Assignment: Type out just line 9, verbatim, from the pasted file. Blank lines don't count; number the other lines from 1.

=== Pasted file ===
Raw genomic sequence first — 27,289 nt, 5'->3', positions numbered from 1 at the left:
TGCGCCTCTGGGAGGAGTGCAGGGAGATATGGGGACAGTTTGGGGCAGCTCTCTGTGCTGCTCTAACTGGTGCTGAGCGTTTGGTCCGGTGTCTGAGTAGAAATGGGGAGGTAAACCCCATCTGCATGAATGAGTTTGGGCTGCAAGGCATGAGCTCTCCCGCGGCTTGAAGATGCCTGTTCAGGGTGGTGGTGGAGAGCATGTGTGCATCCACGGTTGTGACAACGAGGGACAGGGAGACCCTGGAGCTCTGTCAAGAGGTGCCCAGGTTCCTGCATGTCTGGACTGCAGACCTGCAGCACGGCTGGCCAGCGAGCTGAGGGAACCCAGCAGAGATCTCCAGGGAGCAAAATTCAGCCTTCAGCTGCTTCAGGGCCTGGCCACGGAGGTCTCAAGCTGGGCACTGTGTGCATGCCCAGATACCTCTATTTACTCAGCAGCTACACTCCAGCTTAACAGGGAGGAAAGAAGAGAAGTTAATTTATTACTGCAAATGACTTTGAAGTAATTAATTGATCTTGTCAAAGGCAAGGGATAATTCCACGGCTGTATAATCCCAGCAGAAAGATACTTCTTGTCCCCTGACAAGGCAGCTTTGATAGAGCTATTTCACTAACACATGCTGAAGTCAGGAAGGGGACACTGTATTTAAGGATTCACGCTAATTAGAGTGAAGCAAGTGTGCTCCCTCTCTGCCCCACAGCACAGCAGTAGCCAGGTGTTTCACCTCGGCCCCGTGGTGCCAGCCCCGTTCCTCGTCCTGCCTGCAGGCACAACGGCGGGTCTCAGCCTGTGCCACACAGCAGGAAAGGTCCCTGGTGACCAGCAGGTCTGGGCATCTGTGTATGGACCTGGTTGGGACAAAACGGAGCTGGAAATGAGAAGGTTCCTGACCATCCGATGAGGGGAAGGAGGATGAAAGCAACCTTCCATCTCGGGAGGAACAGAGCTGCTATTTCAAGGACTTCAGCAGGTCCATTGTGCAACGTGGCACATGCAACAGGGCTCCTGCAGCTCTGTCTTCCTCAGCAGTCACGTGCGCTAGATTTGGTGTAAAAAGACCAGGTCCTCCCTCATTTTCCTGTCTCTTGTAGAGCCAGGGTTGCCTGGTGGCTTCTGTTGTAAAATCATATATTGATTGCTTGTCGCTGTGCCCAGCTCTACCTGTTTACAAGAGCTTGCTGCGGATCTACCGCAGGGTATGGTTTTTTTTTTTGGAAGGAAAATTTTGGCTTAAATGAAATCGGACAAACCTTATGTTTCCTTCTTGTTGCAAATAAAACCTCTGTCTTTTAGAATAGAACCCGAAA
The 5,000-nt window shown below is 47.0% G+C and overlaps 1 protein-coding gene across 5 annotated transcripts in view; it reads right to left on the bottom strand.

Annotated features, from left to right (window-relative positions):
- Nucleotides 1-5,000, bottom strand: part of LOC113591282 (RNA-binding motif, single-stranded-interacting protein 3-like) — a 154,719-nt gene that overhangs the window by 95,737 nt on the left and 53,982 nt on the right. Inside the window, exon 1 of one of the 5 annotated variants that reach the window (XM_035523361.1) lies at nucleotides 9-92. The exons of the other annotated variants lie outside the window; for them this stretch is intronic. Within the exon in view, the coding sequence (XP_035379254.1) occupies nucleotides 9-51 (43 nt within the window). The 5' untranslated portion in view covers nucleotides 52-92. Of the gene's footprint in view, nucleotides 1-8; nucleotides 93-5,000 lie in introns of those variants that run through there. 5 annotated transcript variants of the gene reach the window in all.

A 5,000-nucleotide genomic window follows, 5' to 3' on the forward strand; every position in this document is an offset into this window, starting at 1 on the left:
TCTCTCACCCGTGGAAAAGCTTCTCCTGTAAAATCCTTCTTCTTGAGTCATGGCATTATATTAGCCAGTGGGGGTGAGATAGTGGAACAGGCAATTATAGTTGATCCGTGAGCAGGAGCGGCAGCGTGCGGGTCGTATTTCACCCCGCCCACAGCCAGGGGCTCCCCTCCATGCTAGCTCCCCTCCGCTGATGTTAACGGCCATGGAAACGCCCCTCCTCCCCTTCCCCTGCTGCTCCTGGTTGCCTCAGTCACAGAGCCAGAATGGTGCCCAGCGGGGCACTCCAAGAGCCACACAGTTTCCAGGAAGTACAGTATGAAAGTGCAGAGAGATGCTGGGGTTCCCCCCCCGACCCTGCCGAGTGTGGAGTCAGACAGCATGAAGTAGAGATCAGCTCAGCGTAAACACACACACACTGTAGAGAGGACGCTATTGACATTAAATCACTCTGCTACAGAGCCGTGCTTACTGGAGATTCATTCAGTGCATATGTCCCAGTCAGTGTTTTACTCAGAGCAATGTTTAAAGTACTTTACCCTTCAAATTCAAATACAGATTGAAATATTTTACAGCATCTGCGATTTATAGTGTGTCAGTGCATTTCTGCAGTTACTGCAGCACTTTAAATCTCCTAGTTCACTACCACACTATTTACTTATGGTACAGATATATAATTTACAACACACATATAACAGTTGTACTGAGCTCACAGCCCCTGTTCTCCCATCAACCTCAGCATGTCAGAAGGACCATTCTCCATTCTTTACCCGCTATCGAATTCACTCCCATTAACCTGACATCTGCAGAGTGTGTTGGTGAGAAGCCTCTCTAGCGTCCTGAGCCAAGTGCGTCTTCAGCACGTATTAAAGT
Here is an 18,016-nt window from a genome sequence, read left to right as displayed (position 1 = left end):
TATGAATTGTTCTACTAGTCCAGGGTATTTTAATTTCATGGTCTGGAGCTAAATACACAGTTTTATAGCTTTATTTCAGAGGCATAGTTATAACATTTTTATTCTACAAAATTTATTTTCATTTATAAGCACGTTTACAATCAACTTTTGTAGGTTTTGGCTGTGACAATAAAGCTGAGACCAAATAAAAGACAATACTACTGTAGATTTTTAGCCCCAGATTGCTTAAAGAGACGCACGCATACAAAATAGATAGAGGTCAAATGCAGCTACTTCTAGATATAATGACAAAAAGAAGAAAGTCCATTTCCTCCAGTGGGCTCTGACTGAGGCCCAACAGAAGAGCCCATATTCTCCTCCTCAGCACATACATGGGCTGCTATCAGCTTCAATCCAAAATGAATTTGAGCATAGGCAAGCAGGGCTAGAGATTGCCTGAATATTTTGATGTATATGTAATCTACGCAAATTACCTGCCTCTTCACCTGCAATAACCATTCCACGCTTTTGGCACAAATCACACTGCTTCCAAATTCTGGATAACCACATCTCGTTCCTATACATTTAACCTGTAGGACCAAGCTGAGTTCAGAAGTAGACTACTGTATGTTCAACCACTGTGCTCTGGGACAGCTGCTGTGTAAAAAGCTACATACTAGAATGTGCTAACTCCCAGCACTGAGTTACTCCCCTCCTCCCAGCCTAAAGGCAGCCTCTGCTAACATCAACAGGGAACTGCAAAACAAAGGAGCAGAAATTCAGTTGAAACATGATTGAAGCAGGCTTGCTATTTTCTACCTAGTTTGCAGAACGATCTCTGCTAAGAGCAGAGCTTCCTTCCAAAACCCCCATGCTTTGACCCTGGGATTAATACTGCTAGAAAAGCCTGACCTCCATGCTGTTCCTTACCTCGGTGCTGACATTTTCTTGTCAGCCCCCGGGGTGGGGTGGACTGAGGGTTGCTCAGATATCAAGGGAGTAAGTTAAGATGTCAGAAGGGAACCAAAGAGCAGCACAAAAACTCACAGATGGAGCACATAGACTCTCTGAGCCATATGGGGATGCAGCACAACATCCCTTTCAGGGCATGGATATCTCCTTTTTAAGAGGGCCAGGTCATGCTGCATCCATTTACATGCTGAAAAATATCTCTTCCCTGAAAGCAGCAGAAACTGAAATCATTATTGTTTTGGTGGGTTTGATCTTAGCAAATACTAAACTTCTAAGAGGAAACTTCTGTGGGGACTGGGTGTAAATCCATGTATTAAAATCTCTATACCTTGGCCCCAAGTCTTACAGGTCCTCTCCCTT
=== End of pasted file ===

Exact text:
TATGAATTGTTCTACTAGTCCAGGGTATTTTAATTTCATGGTCTGGAGCTAAATACACAGTTTTATAGCTTTATTTCAGAGGCATAGTTATAACATTTTTATTCTACAAAATTTATTTTCATTTATAAGCACGTTTACAATCAACTTTTGTAGGTTTTGGCTGTGACAATAAAGCTGAGACCAAATAAAAGACAATACTACTGTAGATTTTTAGCCCCAGATTGCTTAAAGAGACGCACGCATACAAAATAGATAGAGGTCAAATGCAGCTACTTCTAGATATAATGACAAAAAGAAGAAAGTCCATTTCCTCCAGTGGGCTCTGACTGAGGCCCAACAGAAGAGCCCATATTCTCCTCCTCAGCACATACATGGGCTGCTATCAGCTTCAATCCAAAATGAATTTGAGCATAGGCAAGCAGGGCTAGAGATTGCCTGAATATTTTGATGTATATGTAATCTACGCAAATTACCTGCCTCTTCACCTGCAATAACCATTCCACGCTTTTGGCACAAATCACACTGCTTCCAAATTCTGGATAACCACATCTCGTTCCTATACATTTAACCTGTAGGACCAAGCTGAGTTCAGAAGTAGACTACTGTATGTTCAACCACTGTGCTCTGGGACAGCTGCTGTGTAAAAAGCTACATACTAGAATGTGCTAACTCCCAGCACTGAGTTACTCCCCTCCTCCCAGCCTAAAGGCAGCCTCTGCTAACATCAACAGGGAACTGCAAAACAAAGGAGCAGAAATTCAGTTGAAACATGATTGAAGCAGGCTTGCTATTTTCTACCTAGTTTGCAGAACGATCTCTGCTAAGAGCAGAGCTTCCTTCCAAAACCCCCATGCTTTGACCCTGGGATTAATACTGCTAGAAAAGCCTGACCTCCATGCTGTTCCTTACCTCGGTGCTGACATTTTCTTGTCAGCCCCCGGGGTGGGGTGGACTGAGGGTTGCTCAGATATCAAGGGAGTAAGTTAAGATGTCAGAAGGGAACCAAAGAGCAGCACAAAAACTCACAGATGGAGCACATAGACTCTCTGAGCCATATGGGGATGCAGCACAACATCCCTTTCAGGGCATGGATATCTCCTTTTTAAGAGGGCCAGGTCATGCTGCATCCATTTACATGCTGAAAAATATCTCTTCCCTGAAAGCAGCAGAAACTGAAATCATTATTGTTTTGGTGGGTTTGATCTTAGCAAATACTAAACTTCTAAGAGGAAACTTCTGTGGGGACTGGGTGTAAATCCATGTATTAAAATCTCTATACCTTGGCCCCAAGTCTTACAGGTCCTCTCCCTT